Chondrocytes were lysed and RNA was isolated using the PerfectPure RNA Kit (5 Prime, Gaithersburg, MD). Purity and concentration of the RNA were assessed using UV microspectrophotometry (NanoDrop 2000 Spectrophotometer, Thermo Scientific, Waltham, MA). Gene expression was quantified by real-time quantitative polymerase chain reaction (RT-qPCR) using the Taqman One-Step RT-PCR technique with all samples run in duplicate (ABI PRISM 7900 HT Sequence Detection System, Applied Biosystems, Foster City, CA). Equine primers and dual-labeled fluorescent probes [6-carboxyfluorescein (FAM) as the 5′ label (reporter dye) and 5-carboxymethyl rhodamine (TAMRA) as the 3′ label (quenching dye)] were designed using Primer Express Software Version 2.0 (Applied Biosystems, Foster City, CA) (Table 2). All primers and probes were designed using equine specific sequences published in GenBank (National Institutes of Health, Bethesda, MD). Total copy number of mRNAs was determined using absolute quantitative PCR derived from a standard curve developed for each gene at the time of analysis, and these values were normalized to the reference gene, 18S. The efficiency of the primers and probe was determined by evaluating the slope of the log-linear phase and values of the standard curve.

Table 2: Equine primer sequences used to analyze gene expression.
2.7. PGE2 Synthesis

Supernatants were collected from monolayer cultures 24 hours following LPS stimulation and PGE2 concentration was quantified using a competitive enzyme immunoassay (Enzo Life Sciences, Farmingdale, NY). Optical density was measured using a Tecan microplate reader at 405 nm with wavelength correction set at 570 nm.

2.8. Statistics

Flow cytometry data was expressed as mean percentage ± SEM. Changes in gene expression were shown as mean percentage change ± SEM relative to LPS chondrocytes. Histograms were visually inspected for a Gaussian distribution and Shapiro-Wilk test was performed to confirm normal distribution prior to statistical analysis. Statistical analysis was performed using a one-way analysis of variance (ANOVA) to compare differences between the four different treatment groups. Pairwise comparisons were made using Tukey’s post hoc test. Statistical analysis was performed using JMP. The level of significance was set at .

3. Results

3.1. siRNA Screening and Vector Development

Six different sequences targeting IL-1β were evaluated for knockdown efficiency in chondrocyte monolayer cultures. All 6 sequences led to significantly decreased expression of IL-1β 24 hours following stimulation with LPS (50 μg/mL) (Figure 1(a)); however, sequences #1 and #2 showed slightly superior silencing. Both sequences showed efficient IL-1β silencing following ligation into the plasmid pSilencer and transfection of cells using FuGENE HD (Figure 1(b)). Sequence #1 appeared to have superior silencing compared to sequence #2 (Figure 1(b)); therefore, sequence #1 was selected as the shRNA to be expressed by the rAAV vector. Continued efficient knockdown of IL-1β was observed following ligation of shIL-1β #1 into the AAV transfer plasmid which was designed to coexpress tdTomato (Figure 1(c)).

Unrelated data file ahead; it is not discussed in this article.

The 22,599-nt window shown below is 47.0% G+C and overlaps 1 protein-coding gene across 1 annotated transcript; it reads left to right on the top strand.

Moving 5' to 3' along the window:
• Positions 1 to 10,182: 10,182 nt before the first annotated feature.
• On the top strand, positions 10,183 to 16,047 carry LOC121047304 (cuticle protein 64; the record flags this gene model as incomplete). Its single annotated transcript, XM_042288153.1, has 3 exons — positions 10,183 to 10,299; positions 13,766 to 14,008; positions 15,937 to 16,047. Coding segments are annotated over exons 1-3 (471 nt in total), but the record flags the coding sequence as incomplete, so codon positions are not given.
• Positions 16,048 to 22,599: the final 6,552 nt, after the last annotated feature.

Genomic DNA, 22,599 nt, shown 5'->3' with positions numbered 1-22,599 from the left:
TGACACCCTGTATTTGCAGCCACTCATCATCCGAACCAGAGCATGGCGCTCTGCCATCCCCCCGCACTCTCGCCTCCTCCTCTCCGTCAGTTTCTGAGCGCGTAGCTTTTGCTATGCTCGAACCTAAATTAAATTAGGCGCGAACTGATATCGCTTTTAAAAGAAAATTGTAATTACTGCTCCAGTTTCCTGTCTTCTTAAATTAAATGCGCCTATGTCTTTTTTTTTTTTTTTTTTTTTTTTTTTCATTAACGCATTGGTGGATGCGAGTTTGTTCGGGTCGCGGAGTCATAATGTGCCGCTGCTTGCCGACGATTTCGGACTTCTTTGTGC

Figure 1: Changes in expression of IL-1β in chondrocytes 24 hours following exposure to siRNA and stimulation with LPS (50 μg/mL). % change (±SEM) is shown relative to control chondrocytes treated with LPS. (a) Comparison of six different IL-1β targeting sequences, all of which show significant decrease in expression. (b) IL-1β expression in LPS-stimulated chondrocytes following transfection with pSilencer expressing shIL-1β #1 and shIL-1β #2. (c) IL-1β expression in LPS-stimulated chondrocytes following transfection with the rAAV transfer plasmid coexpressing tdTomato. Data were analyzed using ANOVA followed by Tukey’s post hoc pairwise analysis. Graph bars with different Tukey classification letters are significantly different at .
3.2. Transduction Efficiency of rAAV2-tdT-shIL-1β in Equine Chondrocytes Cultured in Monolayer

The red fluorescent protein, tdTomato, was packaged into the rAAV2 vector in order to assess transduction efficiency. Equine chondrocytes cultured in monolayer were efficiently transduced with the rAAV2-tdT-shIL-1β vector, using flow cytometry to quantify expression of tdTomato (Figures 2(a)2(c)). The percentage of cells (±SEM) expressing tdTomato increased throughout the 72-hour culture period following transduction. At 24 hours after transduction, 16 ± 1.66% of cells were positive; at 48 hours after transduction, 31.9 ± 2.0% of cells were positive; and at 72 hours after transduction, 42.2 ± 1.44% of cells were positive for the reporter protein (Figures 2(b) and 2(c)). Fluorescence microscopy images taken at similar time points supported the flow cytometry findings (Figure 3). The number of cells expressing tdTomato increased over the 72-hour culture period.

Figure 2: Transduction efficiency of rAAV2-tdT-shIL-1β into chondrocytes cultured in monolayer. Fluorescence was quantified using flow cytometry and visually assessed using fluorescence microscopy. (a) Representative flow cytometric plot of untransduced chondrocytes used to set fluorescent gates to account for autofluorescence of chondrocytes. (b) Transduction efficiency assessed by % of chondrocytes expressing the fluorescent protein tdTomato 24, 48, and 72 hours after transduction. (c) Representative flow cytometric plots of transduced chondrocytes 24, 48, and 72 hours following transduction.